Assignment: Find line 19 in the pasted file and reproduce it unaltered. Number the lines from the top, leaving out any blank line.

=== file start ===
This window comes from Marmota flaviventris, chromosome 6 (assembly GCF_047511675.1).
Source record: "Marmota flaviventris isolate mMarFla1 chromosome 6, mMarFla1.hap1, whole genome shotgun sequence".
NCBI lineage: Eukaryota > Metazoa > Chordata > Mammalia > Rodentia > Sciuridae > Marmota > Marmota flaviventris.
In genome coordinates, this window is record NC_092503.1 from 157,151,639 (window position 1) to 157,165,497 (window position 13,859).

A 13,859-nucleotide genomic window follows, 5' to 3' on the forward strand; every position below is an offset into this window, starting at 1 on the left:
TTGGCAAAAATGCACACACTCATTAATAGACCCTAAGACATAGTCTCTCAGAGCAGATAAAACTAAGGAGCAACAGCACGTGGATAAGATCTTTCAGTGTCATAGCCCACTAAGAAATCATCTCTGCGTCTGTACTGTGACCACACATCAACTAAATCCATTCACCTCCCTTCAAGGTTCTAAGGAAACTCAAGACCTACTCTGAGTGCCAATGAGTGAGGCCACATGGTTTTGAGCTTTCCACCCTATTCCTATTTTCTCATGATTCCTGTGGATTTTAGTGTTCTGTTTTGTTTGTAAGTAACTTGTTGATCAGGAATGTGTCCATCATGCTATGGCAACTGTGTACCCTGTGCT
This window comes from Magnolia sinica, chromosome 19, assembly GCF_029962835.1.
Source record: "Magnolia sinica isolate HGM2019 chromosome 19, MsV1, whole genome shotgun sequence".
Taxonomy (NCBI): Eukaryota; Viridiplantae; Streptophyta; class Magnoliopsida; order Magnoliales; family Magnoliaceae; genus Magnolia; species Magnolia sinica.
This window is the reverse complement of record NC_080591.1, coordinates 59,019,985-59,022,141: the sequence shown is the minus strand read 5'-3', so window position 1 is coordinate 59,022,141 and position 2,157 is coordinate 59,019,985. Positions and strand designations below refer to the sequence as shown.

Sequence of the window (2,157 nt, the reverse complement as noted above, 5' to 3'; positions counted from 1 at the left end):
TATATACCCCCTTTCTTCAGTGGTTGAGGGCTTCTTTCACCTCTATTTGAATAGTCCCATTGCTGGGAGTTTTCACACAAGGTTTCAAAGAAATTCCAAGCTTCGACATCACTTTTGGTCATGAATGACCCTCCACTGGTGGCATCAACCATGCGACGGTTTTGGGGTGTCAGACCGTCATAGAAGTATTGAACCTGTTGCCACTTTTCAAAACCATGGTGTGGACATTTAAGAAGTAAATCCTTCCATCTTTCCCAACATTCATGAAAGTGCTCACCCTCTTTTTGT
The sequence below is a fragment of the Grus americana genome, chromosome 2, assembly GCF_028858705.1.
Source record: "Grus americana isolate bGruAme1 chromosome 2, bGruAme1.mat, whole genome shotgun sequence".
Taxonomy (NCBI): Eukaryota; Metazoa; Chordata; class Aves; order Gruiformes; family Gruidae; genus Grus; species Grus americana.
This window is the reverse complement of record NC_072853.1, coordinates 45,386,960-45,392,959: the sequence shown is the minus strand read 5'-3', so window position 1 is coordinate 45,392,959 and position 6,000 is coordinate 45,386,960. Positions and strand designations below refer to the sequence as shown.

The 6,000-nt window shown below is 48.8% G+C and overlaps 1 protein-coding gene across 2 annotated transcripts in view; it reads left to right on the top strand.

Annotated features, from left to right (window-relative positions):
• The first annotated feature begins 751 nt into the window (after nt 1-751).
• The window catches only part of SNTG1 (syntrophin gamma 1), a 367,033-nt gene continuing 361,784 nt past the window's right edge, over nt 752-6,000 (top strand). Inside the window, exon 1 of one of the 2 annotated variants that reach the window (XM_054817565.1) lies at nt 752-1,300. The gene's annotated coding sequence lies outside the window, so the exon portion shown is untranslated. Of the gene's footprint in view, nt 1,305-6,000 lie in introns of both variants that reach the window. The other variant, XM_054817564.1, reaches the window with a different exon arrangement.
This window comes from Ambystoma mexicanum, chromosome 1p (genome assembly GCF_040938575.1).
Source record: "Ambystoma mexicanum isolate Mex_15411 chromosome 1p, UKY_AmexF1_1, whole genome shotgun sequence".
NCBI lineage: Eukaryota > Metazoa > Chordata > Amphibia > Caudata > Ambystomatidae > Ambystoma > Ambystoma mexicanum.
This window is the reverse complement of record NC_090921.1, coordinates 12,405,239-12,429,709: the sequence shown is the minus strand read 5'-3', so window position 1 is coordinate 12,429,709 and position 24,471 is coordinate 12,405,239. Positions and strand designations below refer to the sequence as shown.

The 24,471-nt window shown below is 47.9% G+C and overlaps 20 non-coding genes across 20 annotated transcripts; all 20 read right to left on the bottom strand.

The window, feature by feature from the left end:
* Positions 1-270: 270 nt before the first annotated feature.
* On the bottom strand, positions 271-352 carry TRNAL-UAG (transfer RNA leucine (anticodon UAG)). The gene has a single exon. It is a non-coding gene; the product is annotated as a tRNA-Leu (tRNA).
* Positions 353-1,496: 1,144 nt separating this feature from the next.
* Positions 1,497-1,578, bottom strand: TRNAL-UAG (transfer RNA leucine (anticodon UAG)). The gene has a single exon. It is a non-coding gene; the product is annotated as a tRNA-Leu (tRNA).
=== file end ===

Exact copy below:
• The first annotated feature begins 751 nt into the window (after nt 1-751).